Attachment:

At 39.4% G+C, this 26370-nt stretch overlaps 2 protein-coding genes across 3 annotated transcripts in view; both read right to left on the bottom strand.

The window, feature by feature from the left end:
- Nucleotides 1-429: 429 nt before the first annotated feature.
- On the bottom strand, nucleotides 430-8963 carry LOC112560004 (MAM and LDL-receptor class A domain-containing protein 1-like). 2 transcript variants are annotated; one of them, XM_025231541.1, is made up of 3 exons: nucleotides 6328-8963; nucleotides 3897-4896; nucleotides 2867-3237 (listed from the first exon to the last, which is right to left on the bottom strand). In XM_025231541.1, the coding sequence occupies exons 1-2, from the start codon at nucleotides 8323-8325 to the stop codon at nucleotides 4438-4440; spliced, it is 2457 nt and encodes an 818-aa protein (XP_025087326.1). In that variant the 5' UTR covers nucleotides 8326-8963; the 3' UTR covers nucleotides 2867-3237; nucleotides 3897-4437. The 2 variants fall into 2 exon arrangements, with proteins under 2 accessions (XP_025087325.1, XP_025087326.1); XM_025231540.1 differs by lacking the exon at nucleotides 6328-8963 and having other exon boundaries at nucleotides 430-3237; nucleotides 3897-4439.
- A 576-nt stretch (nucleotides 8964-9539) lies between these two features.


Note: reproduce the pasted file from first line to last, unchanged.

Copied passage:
At 39.4% G+C, this 26370-nt stretch overlaps 2 protein-coding genes across 3 annotated transcripts in view; both read right to left on the bottom strand.

The window, feature by feature from the left end:
- Nucleotides 1-429: 429 nt before the first annotated feature.
- On the bottom strand, nucleotides 430-8963 carry LOC112560004 (MAM and LDL-receptor class A domain-containing protein 1-like). 2 transcript variants are annotated; one of them, XM_025231541.1, is made up of 3 exons: nucleotides 6328-8963; nucleotides 3897-4896; nucleotides 2867-3237 (listed from the first exon to the last, which is right to left on the bottom strand). In XM_025231541.1, the coding sequence occupies exons 1-2, from the start codon at nucleotides 8323-8325 to the stop codon at nucleotides 4438-4440; spliced, it is 2457 nt and encodes an 818-aa protein (XP_025087326.1). In that variant the 5' UTR covers nucleotides 8326-8963; the 3' UTR covers nucleotides 2867-3237; nucleotides 3897-4437. The 2 variants fall into 2 exon arrangements, with proteins under 2 accessions (XP_025087325.1, XP_025087326.1); XM_025231540.1 differs by lacking the exon at nucleotides 6328-8963 and having other exon boundaries at nucleotides 430-3237; nucleotides 3897-4439.
- A 576-nt stretch (nucleotides 8964-9539) lies between these two features.